I listed Smith first because his 13 SV might disqualify him from the idea behind this list for some, but if I were ranking them 1-5 in terms of how I'd pick them, Strickland would be #1 right now.


Capps would be my top guy if he didn't finish the season with an elbow injury. He only threw 31 innings, but they were absolutely incredible. He had a 49% K rate, 6% BB rate, 1.16 ERA, and 0.81 WHIP. His 25% SwStr rate was easily the best among relievers with at least 30 IP (Chapman, 19%). Twenty-five percent!! It was just 31 innings and these kind of historical numbers are unlikely to hold up over a full season, but he can regress substantially and still have elite numbers.

Even if the elbow is fine, Ramos is real impediment. He will start the season with the job and he definitely should. He was great for 70 innings including 32 saves and 87 strikeouts. If there's a flaw in Ramos' game, it's the walk rate. He entered 2015 with a 13% BB rate so his 9% mark was actually a career-best and his first time under 4.0 walks per nine. If Ramos falters, Capps would get a chance and I'm not sure he'd relinquish the role.


The aforementioned K-Rod news opens up the Milwaukee spot now. Early depth charts (specifically, Roster Resource) have Corey Knebel in there, though he's also a worthy candidate for a list like this since we don't know exactly where they will go in the ninth. Jeffress was always seen as someone who would likely wind up in the backend of a bullpen. He was a big-time prospect as a starter, but it always looked like the bullpen is where he belonged.

He has now spent the last year and a half with the Brewers (they drafted him in the first round back in 2006, but then included him in the Greinke deal) and been an impressive arm out of the pen. He throws smoke (96-97 MPH) and his walk rate has improved tremendously. In 96.7 IP, he has a 7% walk rate (2.7 per nine). He had a 13% rate in 496 IP as a minor leaguer. He also has a 59% groundball rate these last two years with the Brewers which helps keeps the ball in the yard, a must for closers.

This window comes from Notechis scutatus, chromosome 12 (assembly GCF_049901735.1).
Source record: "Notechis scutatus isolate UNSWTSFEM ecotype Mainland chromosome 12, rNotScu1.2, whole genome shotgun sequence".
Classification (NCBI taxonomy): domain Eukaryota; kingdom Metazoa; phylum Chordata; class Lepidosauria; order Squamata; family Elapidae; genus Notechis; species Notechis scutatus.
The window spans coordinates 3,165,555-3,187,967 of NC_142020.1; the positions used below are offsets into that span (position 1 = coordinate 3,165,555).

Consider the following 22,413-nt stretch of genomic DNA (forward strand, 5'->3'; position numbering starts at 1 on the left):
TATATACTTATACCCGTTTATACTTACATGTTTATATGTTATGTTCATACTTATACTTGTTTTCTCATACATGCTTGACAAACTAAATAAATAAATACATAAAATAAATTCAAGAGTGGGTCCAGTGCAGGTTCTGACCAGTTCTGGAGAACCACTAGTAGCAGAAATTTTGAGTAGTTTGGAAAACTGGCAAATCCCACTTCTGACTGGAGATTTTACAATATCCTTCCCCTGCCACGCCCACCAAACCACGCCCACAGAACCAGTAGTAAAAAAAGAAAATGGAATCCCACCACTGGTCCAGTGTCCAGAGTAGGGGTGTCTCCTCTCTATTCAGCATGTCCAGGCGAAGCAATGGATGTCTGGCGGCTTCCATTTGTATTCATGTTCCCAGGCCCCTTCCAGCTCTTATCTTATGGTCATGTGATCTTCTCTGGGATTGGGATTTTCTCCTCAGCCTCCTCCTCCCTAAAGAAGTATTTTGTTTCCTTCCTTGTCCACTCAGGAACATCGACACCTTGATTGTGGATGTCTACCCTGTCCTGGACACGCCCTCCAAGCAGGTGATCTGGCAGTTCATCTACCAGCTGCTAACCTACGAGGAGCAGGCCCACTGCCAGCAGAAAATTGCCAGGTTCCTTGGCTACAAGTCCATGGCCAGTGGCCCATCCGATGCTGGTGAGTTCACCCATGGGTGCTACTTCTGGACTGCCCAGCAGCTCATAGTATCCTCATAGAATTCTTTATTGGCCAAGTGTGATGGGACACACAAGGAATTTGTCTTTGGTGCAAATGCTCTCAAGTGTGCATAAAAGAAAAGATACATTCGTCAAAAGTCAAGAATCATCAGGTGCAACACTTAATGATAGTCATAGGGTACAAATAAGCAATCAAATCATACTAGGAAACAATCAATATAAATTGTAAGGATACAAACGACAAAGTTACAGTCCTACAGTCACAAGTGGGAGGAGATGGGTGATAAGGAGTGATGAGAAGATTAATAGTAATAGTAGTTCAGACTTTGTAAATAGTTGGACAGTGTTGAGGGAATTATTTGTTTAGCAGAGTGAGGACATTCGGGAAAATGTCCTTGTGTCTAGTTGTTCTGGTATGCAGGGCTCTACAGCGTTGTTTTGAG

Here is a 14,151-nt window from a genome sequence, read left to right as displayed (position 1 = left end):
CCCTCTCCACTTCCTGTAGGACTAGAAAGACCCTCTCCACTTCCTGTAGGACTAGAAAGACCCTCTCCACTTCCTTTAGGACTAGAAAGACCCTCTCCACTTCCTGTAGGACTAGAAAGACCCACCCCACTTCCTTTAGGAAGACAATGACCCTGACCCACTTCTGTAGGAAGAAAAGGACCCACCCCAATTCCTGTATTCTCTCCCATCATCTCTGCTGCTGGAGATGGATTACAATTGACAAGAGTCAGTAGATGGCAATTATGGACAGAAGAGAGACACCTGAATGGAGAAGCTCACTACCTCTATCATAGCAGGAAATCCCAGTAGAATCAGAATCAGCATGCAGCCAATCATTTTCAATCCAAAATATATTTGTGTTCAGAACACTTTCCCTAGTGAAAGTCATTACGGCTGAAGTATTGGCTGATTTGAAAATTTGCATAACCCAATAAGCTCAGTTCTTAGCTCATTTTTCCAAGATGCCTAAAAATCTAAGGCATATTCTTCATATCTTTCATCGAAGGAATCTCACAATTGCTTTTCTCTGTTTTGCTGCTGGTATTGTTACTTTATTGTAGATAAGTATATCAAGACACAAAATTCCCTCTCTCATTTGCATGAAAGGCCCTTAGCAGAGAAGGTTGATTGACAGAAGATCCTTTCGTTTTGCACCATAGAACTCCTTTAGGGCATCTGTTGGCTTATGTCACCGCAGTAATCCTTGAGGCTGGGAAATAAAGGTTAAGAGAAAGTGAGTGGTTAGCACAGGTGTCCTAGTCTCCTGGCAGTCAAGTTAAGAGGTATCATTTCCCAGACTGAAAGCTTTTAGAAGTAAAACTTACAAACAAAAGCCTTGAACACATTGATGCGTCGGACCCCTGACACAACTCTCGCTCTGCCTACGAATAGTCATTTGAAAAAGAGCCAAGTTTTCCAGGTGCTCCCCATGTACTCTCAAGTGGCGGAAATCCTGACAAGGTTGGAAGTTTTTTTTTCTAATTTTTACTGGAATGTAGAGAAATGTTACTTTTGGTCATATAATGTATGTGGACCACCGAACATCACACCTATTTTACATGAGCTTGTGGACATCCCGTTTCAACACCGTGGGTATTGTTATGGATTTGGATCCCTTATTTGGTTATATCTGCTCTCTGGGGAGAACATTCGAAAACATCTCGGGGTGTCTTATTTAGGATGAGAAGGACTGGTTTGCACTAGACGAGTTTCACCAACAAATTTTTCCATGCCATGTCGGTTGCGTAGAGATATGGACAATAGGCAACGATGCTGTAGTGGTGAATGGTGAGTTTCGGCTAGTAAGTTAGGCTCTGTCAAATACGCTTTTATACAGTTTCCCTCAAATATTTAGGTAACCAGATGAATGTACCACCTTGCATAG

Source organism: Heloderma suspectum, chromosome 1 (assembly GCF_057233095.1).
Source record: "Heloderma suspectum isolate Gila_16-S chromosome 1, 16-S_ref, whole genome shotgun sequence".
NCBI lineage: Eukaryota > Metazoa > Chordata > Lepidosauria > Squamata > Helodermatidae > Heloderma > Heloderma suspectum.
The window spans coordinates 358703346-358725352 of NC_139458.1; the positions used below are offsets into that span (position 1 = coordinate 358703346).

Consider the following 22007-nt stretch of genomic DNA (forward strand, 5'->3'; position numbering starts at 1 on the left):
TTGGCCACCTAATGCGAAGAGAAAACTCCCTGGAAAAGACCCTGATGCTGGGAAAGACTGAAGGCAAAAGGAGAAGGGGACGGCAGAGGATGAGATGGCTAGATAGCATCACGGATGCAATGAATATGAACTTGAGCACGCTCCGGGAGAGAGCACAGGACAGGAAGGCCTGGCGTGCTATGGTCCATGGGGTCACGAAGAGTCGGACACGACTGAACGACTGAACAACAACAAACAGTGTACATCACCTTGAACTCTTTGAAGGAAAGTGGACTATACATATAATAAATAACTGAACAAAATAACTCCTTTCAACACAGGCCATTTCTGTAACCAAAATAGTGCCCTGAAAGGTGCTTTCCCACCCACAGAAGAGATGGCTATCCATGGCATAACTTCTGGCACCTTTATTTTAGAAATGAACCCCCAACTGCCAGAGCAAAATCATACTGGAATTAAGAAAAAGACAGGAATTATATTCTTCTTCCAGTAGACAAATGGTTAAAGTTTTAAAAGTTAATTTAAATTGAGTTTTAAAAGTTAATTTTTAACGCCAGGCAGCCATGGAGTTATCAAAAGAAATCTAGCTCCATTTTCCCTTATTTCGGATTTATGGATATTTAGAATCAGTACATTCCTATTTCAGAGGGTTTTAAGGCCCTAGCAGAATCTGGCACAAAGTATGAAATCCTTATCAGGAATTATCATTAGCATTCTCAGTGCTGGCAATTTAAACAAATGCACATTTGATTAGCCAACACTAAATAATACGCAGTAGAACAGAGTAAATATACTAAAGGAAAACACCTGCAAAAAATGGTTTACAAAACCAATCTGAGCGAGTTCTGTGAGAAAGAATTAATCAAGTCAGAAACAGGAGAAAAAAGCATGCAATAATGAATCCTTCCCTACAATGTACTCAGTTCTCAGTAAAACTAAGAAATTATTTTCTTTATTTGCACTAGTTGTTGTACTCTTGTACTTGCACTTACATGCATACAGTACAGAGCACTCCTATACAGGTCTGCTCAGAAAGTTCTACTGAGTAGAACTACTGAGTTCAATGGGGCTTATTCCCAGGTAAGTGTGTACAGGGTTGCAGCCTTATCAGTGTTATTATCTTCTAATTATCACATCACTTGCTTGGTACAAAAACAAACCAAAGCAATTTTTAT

Jeffress' inclusion could be rendered moot by draft season as I wouldn't be surprised to see him named to the role out of camp. But with Knebel topping early depth charts, Jeffress can likely still be had for a relative discount in off-season trading leagues.


This is the biggest longshot of the bunch. David Robertson did nothing to loosen his grip on the closer's role with an excellent debut season in Chicago. But things happen at this position so it's always wise to be aware of potential fill-ins. Jones made some noise back in 2012 when Addison Reed was struggling, but never got a shot. He sputtered a bit in 2013 and then missed 2014 to Tommy John Surgery.

He only threw 19 innings last year so we can't get too crazy about his results (38% K, 8% BB, 3.25 ERA, 0.95 WHIP). But the velocity was all the way back and while his 8% BB rate wasn't special, it was actually a couple ticks better than his 10% mark through 2014. His power slider was absolutely insane and drove his 2015 success. The pitch allowed a .031/.061/.125 line in 33 PA with a 67% K rate and 29% SwStr rate.

The strikeout rate was second-best among pitchers who threw at least 100 sliders (330 pitchers). The OPS and SwStr were third among the same group. By the way, Capps was first in strikeout (76%) and SwStr (43%, lol) rates, though only 7th in OPS because two of the four hits off the pitch went for extra bases.

The 30-year old righty will need some help to get a closer's role, but if he can command his heater, he can be a ninth-inning beast.